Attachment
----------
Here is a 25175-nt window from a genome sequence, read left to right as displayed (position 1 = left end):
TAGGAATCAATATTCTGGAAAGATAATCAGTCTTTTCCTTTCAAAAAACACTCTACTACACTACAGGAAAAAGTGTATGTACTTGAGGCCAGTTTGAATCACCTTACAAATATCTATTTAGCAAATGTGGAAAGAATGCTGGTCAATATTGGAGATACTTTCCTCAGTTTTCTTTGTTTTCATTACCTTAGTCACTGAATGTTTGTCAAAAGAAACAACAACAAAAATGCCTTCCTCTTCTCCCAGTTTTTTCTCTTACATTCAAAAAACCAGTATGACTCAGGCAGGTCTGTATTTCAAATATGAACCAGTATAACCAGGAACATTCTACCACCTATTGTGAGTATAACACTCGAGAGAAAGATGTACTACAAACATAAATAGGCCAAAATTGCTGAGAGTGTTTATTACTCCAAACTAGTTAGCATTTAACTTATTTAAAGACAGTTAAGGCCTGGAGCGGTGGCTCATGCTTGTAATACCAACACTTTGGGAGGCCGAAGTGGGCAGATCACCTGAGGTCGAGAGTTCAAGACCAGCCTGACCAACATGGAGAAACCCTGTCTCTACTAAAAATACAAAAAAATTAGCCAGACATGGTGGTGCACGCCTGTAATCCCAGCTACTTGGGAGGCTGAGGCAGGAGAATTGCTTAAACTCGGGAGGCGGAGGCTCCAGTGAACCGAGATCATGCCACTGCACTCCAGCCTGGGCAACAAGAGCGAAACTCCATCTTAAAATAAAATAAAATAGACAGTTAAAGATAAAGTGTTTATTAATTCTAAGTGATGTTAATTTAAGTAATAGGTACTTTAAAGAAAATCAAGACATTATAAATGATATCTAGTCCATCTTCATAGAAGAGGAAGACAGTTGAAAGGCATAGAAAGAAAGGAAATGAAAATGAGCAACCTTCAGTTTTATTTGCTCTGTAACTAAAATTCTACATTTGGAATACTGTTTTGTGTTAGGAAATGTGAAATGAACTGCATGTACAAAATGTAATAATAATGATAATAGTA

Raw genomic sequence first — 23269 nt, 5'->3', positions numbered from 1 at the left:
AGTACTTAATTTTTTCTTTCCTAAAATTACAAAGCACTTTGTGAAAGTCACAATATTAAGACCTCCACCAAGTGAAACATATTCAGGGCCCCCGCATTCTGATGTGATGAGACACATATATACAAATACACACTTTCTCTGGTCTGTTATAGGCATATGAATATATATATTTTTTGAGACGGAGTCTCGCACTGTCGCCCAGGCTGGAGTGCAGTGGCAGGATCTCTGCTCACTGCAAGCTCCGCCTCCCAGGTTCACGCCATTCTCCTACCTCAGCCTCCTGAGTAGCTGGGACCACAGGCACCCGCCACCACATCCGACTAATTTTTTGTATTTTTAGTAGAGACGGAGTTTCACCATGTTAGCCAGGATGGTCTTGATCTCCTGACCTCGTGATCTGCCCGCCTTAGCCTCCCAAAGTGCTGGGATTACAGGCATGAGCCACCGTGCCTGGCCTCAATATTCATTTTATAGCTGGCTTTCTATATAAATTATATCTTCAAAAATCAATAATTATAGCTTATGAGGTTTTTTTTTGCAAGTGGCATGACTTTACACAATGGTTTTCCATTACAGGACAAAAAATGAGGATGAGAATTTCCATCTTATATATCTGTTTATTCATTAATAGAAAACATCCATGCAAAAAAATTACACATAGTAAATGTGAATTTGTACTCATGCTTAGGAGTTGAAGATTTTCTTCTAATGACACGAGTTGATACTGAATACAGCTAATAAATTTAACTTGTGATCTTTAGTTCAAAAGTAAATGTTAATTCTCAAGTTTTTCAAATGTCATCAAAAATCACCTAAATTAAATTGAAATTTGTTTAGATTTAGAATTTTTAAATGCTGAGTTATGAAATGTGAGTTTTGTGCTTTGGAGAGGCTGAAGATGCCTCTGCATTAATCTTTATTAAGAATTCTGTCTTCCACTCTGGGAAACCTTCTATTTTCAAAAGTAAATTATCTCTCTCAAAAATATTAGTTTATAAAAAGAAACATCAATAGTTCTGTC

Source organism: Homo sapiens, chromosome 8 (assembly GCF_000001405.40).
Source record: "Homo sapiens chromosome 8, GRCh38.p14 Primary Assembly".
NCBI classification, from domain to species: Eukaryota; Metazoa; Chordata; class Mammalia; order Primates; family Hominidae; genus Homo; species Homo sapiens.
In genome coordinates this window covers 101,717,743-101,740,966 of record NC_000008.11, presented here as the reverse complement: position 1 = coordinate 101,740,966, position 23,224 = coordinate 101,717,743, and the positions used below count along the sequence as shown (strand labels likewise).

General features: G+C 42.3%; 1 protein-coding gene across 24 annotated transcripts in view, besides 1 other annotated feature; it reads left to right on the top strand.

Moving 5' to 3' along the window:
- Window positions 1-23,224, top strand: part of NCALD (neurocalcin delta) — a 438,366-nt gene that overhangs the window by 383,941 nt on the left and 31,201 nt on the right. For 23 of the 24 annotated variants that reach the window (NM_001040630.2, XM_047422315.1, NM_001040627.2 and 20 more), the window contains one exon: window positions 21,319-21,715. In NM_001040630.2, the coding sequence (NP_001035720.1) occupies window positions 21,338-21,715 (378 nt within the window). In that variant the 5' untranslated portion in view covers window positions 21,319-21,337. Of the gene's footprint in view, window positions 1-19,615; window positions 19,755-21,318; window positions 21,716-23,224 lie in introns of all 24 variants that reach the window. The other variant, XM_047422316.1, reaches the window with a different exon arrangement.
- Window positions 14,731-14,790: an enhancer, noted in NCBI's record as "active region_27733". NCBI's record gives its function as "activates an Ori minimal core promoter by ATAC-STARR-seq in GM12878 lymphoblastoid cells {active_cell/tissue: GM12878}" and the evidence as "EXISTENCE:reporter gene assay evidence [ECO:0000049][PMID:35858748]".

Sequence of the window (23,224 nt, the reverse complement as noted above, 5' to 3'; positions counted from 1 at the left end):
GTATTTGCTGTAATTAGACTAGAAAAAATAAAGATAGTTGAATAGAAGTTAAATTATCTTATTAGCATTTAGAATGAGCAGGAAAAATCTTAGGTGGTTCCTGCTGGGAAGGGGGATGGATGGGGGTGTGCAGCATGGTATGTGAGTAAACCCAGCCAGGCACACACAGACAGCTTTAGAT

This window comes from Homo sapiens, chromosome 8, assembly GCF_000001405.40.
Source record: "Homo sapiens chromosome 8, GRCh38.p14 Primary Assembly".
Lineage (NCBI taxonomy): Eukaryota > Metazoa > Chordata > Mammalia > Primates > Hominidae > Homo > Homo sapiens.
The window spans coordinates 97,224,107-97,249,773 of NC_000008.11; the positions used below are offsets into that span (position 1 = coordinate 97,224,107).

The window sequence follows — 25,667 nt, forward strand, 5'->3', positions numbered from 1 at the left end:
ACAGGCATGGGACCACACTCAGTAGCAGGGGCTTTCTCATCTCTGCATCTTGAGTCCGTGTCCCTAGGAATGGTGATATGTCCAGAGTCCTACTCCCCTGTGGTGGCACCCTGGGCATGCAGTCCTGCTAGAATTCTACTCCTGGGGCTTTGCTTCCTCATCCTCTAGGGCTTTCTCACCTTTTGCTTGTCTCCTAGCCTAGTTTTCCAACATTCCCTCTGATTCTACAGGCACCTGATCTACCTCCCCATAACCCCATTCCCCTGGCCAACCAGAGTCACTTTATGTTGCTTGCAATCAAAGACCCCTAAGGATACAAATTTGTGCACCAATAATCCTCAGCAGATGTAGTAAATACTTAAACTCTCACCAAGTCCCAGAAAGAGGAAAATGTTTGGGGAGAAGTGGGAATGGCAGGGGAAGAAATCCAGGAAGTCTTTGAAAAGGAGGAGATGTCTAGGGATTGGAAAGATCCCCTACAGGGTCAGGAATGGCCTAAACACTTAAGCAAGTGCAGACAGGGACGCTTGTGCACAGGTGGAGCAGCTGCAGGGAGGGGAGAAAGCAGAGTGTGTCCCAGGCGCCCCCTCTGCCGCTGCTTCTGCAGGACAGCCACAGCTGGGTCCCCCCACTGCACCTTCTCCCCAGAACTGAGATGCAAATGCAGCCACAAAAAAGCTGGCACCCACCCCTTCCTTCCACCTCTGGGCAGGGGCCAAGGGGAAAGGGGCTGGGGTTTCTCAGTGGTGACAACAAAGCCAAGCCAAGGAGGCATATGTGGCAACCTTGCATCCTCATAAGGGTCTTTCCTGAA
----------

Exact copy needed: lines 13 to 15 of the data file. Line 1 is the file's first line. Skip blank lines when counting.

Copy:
Sequence of the window (23,224 nt, the reverse complement as noted above, 5' to 3'; positions counted from 1 at the left end):
GTATTTGCTGTAATTAGACTAGAAAAAATAAAGATAGTTGAATAGAAGTTAAATTATCTTATTAGCATTTAGAATGAGCAGGAAAAATCTTAGGTGGTTCCTGCTGGGAAGGGGGATGGATGGGGGTGTGCAGCATGGTATGTGAGTAAACCCAGCCAGGCACACACAGACAGCTTTAGAT

This window comes from Homo sapiens, chromosome 8, assembly GCF_000001405.40.